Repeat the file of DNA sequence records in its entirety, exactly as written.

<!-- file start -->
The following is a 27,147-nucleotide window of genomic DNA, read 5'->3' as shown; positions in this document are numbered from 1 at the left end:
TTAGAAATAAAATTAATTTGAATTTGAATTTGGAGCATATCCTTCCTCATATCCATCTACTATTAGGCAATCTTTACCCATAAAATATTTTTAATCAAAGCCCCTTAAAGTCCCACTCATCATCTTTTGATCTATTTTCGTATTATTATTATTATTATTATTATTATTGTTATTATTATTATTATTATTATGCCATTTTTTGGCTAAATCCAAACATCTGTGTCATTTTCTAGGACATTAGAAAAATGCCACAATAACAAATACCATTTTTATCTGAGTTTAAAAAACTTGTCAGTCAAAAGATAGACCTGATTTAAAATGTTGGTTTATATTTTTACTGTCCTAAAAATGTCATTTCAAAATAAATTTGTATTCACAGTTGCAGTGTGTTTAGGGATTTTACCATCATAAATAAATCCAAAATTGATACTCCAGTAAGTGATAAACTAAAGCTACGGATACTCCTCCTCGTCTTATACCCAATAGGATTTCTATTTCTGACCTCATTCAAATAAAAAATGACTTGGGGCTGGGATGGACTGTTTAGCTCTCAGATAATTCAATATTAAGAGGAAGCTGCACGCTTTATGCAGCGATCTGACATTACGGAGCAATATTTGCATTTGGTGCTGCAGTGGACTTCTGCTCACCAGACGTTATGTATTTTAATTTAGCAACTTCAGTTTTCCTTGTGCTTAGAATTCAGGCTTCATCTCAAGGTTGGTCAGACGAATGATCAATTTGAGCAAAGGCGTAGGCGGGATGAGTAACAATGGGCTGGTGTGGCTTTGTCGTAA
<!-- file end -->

The following is a 27,147-nucleotide window of genomic DNA, read 5'->3' as shown; positions in this document are numbered from 1 at the left end:
TTAGAAATAAAATTAATTTGAATTTGAATTTGGAGCATATCCTTCCTCATATCCATCTACTATTAGGCAATCTTTACCCATAAAATATTTTTAATCAAAGCCCCTTAAAGTCCCACTCATCATCTTTTGATCTATTTTCGTATTATTATTATTATTATTATTATTATTGTTATTATTATTATTATTATTATGCCATTTTTTGGCTAAATCCAAACATCTGTGTCATTTTCTAGGACATTAGAAAAATGCCACAATAACAAATACCATTTTTATCTGAGTTTAAAAAACTTGTCAGTCAAAAGATAGACCTGATTTAAAATGTTGGTTTATATTTTTACTGTCCTAAAAATGTCATTTCAAAATAAATTTGTATTCACAGTTGCAGTGTGTTTAGGGATTTTACCATCATAAATAAATCCAAAATTGATACTCCAGTAAGTGATAAACTAAAGCTACGGATACTCCTCCTCGTCTTATACCCAATAGGATTTCTATTTCTGACCTCATTCAAATAAAAAATGACTTGGGGCTGGGATGGACTGTTTAGCTCTCAGATAATTCAATATTAAGAGGAAGCTGCACGCTTTATGCAGCGATCTGACATTACGGAGCAATATTTGCATTTGGTGCTGCAGTGGACTTCTGCTCACCAGACGTTATGTATTTTAATTTAGCAACTTCAGTTTTCCTTGTGCTTAGAATTCAGGCTTCATCTCAAGGTTGGTCAGACGAATGATCAATTTGAGCAAAGGCGTAGGCGGGATGAGTAACAATGGGCTGGTGTGGCTTTGTCGTAA